Though Miss Hetty’s former bedchamber has a new occupant, an interpretive space for her story, as well as the story of the other domestic workers, needs telling. Rooms in which the domestic staff occupied, such as rooms in the attic and outbuildings no longer on the property, unfortunately cannot serve as a stop on the tour. To compensate, a small bedchamber in the central part of the second floor now serves as an interpretive space for Miss Hetty.

Did she stay in that room? No historic evidence thus far can confirm one way or the other. But the likelihood that she did not occupy this space achieves a greater interpretive point. It grabs hold of the idea of fluidity. Based on the 1868 house inventory, we know that Miss Hetty’s new space had bedroom furnishings. It could have served as a bedchamber for any number of visitors or current staff attending to an ailing Buchanan. From 1867 to 1868, Buchanan suffered from attacks of gout that prevented him from rising. He frequently needed assistance dressing. His weakening eyesight prohibited him from reading for long periods, and people would often read to him. During his final weeks, Buchanan’s dysentery weakened his immune system, and he caught influenza. In his final days, several family members and domestic staff were present at Wheatland, and the room’s close proximity to his bedchamber made it an ideal room to inhabit.

Photo of Miss Hetty's room with a photograph of her half-sister, Harriet Parker
Photo of Miss Hetty’s room with a photograph of her half-sister, Harriet Parker. Harriet Parker visited Wheatland in 1851.

An Update on a Space for Domestic Workers

Buchanan employed many domestic workers over the course of his 20 year ownership of Wheatland. The majority of the domestic staff consisted of people with German, Irish, and African American lineage, with an age range as young as early teens and as old as early 60s. The domestic staff at Wheatland also had a variety of family dynamics, including unmarried workers, married workers, and married workers with children. Some lived on the property while others lived at their own place of residence.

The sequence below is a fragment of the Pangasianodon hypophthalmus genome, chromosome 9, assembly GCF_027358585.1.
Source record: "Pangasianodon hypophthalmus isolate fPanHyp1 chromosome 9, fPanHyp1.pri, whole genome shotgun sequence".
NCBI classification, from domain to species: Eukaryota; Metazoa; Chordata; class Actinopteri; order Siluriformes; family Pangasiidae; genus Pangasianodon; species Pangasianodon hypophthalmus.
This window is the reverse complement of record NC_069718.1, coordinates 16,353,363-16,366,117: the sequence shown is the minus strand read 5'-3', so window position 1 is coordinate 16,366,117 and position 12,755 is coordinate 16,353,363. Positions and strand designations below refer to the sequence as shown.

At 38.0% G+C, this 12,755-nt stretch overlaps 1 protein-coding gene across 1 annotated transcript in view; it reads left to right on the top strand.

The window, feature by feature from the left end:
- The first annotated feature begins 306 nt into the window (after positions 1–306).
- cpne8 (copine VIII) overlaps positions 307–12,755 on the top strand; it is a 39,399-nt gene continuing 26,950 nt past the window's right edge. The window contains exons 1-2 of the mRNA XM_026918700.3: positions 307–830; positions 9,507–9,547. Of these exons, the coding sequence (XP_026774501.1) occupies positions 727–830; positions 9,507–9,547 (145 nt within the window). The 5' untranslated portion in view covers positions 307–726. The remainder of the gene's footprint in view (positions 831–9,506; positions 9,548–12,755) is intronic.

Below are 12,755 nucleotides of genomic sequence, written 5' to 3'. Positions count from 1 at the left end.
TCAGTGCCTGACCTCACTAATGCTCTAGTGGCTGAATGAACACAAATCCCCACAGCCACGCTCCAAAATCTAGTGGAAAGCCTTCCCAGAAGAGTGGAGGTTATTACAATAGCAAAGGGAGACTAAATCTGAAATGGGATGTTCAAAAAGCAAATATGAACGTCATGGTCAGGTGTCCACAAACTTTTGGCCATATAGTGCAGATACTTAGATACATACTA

One room integral to the interpretation of the lives and jobs of the staff is typically the last stop of a Wheatland tour. This room’s former name was the Warming Kitchen. After pulling new research from 19th century books written by Harriet Beecher, Katherine Beecher, and Lydia Child, staff found a more appropriate term for the room in American homes of the 19th century. Known as a butler’s pantry, or pantry, it connected the kitchen to the dining room. The function of the room centered on two things:

  • a buffer zone between the kitchen and dining room to plate food for meal service
  • storage for various pieces related to the dining room and meal service

During interpretations of Wheatland, guests heard these two points as the main functions of the room. The name, “Warming Kitchen,” however, caused some confusion amongst visitors with the implications of cooking. Moving forward with new sources, the room has a new name better suited to its function.

A table laid out to show the plating and preparation done in the Butler's Pantry before meal service
A table laid out to show the plating and preparation done in the Butler’s Pantry before meal service.

A Reopening

LancasterHistory plans to reopen its facilities, including Wheatland, beginning May 26. Tours will be available Wednesdays – Saturdays, on the half hour, from 10am to 3pm. (Click here to learn more and get tickets!) During your visit to Wheatland, you will hear more stories that reflect these changes to the house and its interpretation. Along the way, you’ll learn with us as we interpret the house that stretches. We’re excited to welcome you to Wheatland soon!

Gaining perspective from the history left behind at Wheatland, Museum Associate Stephanie Celiberti explores the world that James Buchanan inhabited, digging up the intricacies of daily life in the 19th century to better understand the ins-and-outs of those who came before us. By walking in the shoes—quite literally—of the Victorians, she challenges a new understanding of history—one that is tactile and present with our world today. 

From History From The House